|The Rapid Pass system uses instruments in the green boxes on either side of the ramp to test vehicles' emissions.|
The Rapid Pass program is operated by Opus Inspection Inc. under contract with the Commonwealth of Virginia’s Department of Environmental Quality (DEQ).
The testing stations set up on major roadways, often on exit ramps, measure a vehicle’s speed, acceleration, and associated exhaust emissions to determine whether the vehicle is in compliance with state emission standards. A camera captures an image of the vehicle’s license plate.
If you car passes the test, you’ll get a notice in the mail. Visit the Rapid Pass website, click the “I’m clean” button and follow the instructions to complete your inspection. The program plans to issue email notices in the future.
Since the program started in December, about 8,000 to 10,000 notices have been sent out advising drivers that their vehicle passed the Rapid Pass emissions test, said Jim Sands, president of Opus Inspection. Many of those people probably didn’t even know they had driven by an inspection station.
If you want to avoid the hassle of taking your car for an emissions inspection, look online to see if there is a Rapid Pass inspection station near your route and drive through it at last 120 days before your car registration deadline. Rapid Pass does not operate during rain, snow, or high winds.
There are about 12 to 15 Rapid Pass set-ups throughout Northern Virginia at a time, and the locations vary from week to week. The locations are published online.
For example, on Jan. 20, cruise by the ramp from Arlington Boulevard heading east to Route 7 in Seven Corners or, in Annandale, take the Braddock Road exit from the beltway heading west to get your emissions tested.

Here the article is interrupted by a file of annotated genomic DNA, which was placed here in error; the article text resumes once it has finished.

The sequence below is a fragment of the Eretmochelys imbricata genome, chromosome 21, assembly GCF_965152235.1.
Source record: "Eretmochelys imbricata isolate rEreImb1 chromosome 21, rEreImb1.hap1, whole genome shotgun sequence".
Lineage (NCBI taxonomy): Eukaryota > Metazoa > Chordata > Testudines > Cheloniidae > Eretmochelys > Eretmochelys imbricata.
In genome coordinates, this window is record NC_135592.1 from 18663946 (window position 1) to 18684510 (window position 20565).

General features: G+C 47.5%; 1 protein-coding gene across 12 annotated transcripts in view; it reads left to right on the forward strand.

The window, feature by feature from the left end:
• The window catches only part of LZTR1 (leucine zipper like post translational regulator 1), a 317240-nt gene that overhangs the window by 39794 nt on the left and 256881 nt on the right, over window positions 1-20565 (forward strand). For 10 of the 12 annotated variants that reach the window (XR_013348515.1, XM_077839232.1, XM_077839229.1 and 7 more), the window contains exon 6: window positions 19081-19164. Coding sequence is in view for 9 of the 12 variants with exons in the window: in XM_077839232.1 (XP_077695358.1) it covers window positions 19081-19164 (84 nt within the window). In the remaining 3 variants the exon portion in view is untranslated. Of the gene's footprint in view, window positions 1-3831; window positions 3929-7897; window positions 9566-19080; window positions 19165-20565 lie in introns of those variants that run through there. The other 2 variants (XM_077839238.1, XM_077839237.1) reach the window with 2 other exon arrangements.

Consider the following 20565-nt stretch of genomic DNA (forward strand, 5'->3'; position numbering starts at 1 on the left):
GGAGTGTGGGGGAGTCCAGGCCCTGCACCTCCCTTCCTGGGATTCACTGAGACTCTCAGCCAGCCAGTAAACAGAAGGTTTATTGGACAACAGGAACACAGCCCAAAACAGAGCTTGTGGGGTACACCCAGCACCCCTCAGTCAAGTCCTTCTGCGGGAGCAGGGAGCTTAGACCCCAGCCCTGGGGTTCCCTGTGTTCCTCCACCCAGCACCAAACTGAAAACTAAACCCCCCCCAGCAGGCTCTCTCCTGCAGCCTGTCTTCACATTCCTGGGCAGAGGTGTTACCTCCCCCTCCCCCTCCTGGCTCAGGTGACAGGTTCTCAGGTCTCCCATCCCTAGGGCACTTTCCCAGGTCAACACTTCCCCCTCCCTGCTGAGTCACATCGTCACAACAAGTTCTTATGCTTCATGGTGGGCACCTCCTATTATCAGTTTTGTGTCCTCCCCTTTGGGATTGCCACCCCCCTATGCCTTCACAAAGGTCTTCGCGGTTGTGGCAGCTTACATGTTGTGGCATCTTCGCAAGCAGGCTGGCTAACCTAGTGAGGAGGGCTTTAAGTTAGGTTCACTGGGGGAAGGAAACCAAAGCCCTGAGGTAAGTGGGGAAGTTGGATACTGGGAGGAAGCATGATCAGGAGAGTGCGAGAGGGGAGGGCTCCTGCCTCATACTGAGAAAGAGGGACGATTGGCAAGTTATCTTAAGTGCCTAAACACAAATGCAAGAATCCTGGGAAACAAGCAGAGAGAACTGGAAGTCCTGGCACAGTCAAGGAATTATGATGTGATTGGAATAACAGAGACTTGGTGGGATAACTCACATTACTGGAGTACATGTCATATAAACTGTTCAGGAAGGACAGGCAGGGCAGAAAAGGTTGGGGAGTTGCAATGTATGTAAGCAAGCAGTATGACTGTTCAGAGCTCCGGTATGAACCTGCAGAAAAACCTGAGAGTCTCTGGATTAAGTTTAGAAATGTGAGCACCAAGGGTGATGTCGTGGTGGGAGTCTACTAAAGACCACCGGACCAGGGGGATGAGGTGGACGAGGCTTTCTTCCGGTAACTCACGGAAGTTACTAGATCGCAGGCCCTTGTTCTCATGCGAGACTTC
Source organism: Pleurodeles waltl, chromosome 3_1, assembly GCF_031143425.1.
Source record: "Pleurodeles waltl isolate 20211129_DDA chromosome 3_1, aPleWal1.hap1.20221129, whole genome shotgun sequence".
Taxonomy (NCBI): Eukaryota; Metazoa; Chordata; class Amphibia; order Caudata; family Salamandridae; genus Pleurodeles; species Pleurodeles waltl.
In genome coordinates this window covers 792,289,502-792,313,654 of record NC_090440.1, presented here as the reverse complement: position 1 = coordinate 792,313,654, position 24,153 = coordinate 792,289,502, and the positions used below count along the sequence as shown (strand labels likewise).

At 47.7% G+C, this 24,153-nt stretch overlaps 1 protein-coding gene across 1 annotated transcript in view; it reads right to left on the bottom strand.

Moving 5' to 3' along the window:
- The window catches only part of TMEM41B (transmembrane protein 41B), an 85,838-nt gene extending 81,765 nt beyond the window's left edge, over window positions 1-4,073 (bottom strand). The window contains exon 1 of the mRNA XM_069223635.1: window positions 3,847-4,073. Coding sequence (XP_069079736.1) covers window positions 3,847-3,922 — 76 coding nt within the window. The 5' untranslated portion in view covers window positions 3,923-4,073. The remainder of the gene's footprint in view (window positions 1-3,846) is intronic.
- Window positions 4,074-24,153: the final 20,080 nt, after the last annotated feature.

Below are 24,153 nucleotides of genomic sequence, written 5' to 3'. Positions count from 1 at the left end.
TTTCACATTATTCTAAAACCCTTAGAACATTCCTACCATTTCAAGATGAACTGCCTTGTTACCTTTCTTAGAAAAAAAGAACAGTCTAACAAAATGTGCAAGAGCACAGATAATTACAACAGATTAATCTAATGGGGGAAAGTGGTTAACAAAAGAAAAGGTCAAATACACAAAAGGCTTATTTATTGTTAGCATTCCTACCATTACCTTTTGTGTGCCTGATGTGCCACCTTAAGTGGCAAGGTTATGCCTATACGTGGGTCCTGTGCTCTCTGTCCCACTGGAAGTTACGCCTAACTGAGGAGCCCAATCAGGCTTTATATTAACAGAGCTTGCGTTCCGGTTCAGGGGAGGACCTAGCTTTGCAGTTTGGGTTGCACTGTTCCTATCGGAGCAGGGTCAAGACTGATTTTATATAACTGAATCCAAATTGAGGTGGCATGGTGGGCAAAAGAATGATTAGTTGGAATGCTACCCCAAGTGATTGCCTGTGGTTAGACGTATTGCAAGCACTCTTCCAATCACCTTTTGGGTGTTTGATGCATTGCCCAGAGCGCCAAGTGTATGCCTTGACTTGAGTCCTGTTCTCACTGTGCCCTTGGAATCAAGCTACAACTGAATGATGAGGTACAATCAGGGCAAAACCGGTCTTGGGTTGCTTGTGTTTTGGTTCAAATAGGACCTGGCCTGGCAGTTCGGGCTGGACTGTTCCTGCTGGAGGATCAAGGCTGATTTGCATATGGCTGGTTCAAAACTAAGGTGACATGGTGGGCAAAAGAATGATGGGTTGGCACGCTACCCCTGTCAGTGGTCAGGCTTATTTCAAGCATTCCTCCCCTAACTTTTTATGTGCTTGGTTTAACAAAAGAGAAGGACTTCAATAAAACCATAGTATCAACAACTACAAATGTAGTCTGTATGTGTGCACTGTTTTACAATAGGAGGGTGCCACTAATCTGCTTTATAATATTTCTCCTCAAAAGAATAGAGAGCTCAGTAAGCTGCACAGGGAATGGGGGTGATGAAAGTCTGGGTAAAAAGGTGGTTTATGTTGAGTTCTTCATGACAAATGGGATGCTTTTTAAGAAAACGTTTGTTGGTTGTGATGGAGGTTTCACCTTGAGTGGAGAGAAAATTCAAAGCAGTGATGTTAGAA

If your car doesn’t pass the Rapid Pass inspection, you won’t get a notice. In that case you’ll have to take your car to a service station for a traditional inspection. The cost is the same for both options.
Rapid Pass doesn’t replace the existing emissions program, said Sands. “It’s simply another option to give motorists a choice. There’s no bearing on the network of inspection stations.”
In fact, Sands says, Opus’ contract with DEQ stipulates that the company can’t test more than 30 percent of vehicles in its service area.
The state isn’t paying Opus anything for designing or operating the program, but the company gets to keep the revenue from the inspection fees paid by drivers who use Rapid Pass, he said. Opus has been carrying out a similar emissions testing program in Colorado for the past few years and does different kinds of emission tests in other states.
“Virginia has a very robust emissions testing system and sees the value of road sensing,” Sands said. “Tests that evaluate vehicles in use are more accurate.”